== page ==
It’s the Getting There That Counts
Here we are in week three of strengthening the brain. By now you have a list of dreams and possibilities. Some of my readers are anxious to jump in to “get things done.” It’s okay if you’ve started tackling some of those goals. I understand. Some readers want to take this one-step at a time. That’s okay, too.
All I ask is that you read each week’s challenge and mull it over. Let it soak into your being. Write it down. In fact, I recommend you journal your way through the rest of this experience. It need not be a fancy, leather bound journal. A spiral notebook will do. You have already listed the items on your bucket list and organized them in a meaningful way. You are already “journaling.”
This Week’s Challenge:
In this quest to strengthen our brain function, we started week one by listing dreams we would like to see fulfilled and ideas we wanted to see come to life. Last week I asked you to organize and assess the items on your list. It is a valuable first step.
Too often I see people try to skip that step. They have one idea they feel so passionate about they jump in only to discover they were missing valuable resources to make it happen. Instead of trying to grow or learn or tackle the project from a different direction, they lose steam and give up.
The simple truth is this: You are not going to be perfect at anything on the first try. You need to plan, work at it, learn from it, and grow in it.
In fact, if you really want a healthy and active brain, the key is the process. Not the product.
It is in learning to paint a picture, not in a blue ribbon at the art show. It is in crafting the story, not sunning in the glory of a best seller. Don’t misunderstand. I would love to paint a frame worthy picture. I would be thrilled to have a best seller. I’m not saying the product isn’t important. I’m saying the process to get there is what keeps your brain healthy and strong.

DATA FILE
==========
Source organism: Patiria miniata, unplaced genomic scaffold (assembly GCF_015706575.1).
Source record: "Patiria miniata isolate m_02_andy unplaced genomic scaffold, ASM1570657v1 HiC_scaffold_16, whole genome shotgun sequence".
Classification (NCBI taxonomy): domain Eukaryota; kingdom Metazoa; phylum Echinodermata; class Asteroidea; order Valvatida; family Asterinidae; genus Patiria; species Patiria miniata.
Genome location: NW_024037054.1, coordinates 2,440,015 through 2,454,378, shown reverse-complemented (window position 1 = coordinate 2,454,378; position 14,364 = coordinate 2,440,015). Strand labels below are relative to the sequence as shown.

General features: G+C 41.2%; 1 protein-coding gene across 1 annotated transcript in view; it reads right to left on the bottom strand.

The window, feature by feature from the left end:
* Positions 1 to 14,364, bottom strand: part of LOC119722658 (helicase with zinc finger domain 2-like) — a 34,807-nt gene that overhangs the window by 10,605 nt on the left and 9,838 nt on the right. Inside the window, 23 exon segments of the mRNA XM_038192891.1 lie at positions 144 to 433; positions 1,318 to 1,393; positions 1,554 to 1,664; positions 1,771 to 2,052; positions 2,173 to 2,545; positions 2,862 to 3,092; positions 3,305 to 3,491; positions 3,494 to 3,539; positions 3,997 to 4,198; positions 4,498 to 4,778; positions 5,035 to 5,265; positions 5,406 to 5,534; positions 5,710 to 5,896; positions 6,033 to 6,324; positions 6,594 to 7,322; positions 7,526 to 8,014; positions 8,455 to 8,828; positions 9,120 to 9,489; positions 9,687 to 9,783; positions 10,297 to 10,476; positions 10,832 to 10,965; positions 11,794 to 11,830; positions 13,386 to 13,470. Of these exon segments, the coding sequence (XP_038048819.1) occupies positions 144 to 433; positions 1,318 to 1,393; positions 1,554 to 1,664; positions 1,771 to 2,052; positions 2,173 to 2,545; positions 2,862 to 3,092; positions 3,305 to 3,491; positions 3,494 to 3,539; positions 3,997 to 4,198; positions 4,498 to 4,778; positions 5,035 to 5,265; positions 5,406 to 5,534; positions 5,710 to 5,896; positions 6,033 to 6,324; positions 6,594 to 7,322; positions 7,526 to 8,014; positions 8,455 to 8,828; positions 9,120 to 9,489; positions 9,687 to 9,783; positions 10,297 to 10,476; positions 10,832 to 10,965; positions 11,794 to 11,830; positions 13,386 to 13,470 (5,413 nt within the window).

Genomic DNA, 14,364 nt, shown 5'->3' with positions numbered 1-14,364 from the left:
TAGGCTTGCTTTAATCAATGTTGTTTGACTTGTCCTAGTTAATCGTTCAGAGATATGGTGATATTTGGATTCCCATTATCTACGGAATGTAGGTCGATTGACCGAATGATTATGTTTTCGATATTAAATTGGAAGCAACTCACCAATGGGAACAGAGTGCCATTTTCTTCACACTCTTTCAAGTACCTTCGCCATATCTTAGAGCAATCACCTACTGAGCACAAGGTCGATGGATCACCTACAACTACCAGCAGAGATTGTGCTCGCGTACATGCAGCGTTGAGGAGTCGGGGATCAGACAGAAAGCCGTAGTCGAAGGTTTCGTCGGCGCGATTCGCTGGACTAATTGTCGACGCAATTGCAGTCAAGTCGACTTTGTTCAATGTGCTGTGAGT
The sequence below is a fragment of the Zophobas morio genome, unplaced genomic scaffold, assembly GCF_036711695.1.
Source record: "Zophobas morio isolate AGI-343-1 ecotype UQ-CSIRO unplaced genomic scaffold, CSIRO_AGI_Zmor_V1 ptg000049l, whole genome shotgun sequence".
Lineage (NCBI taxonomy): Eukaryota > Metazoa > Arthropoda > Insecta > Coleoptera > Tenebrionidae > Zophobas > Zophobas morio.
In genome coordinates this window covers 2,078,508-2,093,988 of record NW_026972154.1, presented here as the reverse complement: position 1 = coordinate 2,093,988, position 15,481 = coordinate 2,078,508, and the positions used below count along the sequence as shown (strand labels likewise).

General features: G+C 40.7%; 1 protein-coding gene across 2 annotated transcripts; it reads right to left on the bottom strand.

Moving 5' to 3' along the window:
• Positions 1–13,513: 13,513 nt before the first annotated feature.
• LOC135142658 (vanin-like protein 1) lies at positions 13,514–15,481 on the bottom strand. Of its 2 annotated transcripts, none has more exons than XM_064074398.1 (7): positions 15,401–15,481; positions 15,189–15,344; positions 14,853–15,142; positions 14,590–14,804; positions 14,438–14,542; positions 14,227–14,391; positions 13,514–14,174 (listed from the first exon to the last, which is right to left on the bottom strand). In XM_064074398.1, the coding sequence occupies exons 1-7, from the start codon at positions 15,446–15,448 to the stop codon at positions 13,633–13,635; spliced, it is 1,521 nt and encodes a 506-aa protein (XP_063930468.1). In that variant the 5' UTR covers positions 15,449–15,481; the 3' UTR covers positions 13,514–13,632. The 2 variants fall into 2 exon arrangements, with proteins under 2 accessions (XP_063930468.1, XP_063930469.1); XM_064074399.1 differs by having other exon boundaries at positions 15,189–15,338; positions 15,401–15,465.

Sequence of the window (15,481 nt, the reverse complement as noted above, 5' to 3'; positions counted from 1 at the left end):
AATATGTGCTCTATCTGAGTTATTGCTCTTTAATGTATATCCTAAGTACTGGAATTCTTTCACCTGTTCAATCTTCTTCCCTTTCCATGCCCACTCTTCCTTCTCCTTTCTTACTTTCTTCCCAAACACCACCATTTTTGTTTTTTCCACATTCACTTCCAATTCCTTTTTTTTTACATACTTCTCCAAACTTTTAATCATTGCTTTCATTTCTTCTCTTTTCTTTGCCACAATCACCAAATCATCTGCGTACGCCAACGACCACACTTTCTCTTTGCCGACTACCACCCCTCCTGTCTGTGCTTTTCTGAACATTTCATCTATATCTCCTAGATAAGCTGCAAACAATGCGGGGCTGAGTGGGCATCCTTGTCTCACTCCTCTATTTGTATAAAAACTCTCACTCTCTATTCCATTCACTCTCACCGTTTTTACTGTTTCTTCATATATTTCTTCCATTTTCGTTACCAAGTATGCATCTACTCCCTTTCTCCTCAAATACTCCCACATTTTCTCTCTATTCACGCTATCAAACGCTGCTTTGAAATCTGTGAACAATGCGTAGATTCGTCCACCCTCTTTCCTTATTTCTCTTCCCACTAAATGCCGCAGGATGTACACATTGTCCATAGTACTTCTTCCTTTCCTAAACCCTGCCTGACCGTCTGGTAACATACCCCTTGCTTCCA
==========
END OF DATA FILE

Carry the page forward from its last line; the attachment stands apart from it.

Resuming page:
When I lived in Florida, I would drive by the same house nearly every day on my way to college. The small dwelling was on a busy intersection. Busy by country road standards. I watched as day-by-day, month-by-month, and yes, year-by-year the man living in that house built a boat outside. It was a big boat. Every piece of wood in that beautiful vessel was lovingly and painstakingly added over a period of several years. I was told that when the man finally finished the boat, he sailed it one time.
Then he sold it.
It was the process of building it that challenged him. It was the process that brought him joy.
Process is indicative of action. Product is a final outcome.
One of the items on my list is to play the piano. As a young child, I took piano lessons. I had a smack-your-knuckles-when-you-missed-a-note kind of teacher. She also dozed off sometimes during our half-hour lesson. I never told my parents. It was my first experience with a teacher outside of school and she came highly recommended.
I love music. I love to sing and I would be thrilled at being able to play the piano. Knowing this, my husband gave me a piano for Christmas one year. I enjoy my attempts with the instrument, but cringe at the thought of playing in front of others.
I’ve decided that’s okay. I don’t have to play for anyone else. I don’t need to perform at a recital or play hymns in church. Engaging with music and translating those notes to action in my fingers make me use parts of my brain I don’t ordinarily access.
The gift is in the process.
For these next few weeks I am working on two items on my list. I am playing my piano every morning and I popped a Spanish language CD in my car CD player. I also asked Alexa to teach me Spanish. She not only gives me a new word each day, but directed me to a free website to practice the language.
Now it’s your turn. What is on your list? What one item seems slightly out of reach? Which items on your list will stretch you? What will you do to engage in the process of making your dreams come true?
Let me know. I’ll be cheering for you.
From my Bio:
Rebecca Waters, EdD, completed her undergraduate work at the University of South Florida and her graduate studies at the University of Cincinnati. She served as both a public school teacher and as a professor of teacher education. Rebecca taught for a year in a private school in Kosovo where she also served as the elementary principal and the school’s liaison to the American Embassy. Rebecca is the author of two novels, Breathing on Her Ownand Libby’s Cuppa Joe. All of her books, including three books on writing, are available on Amazon.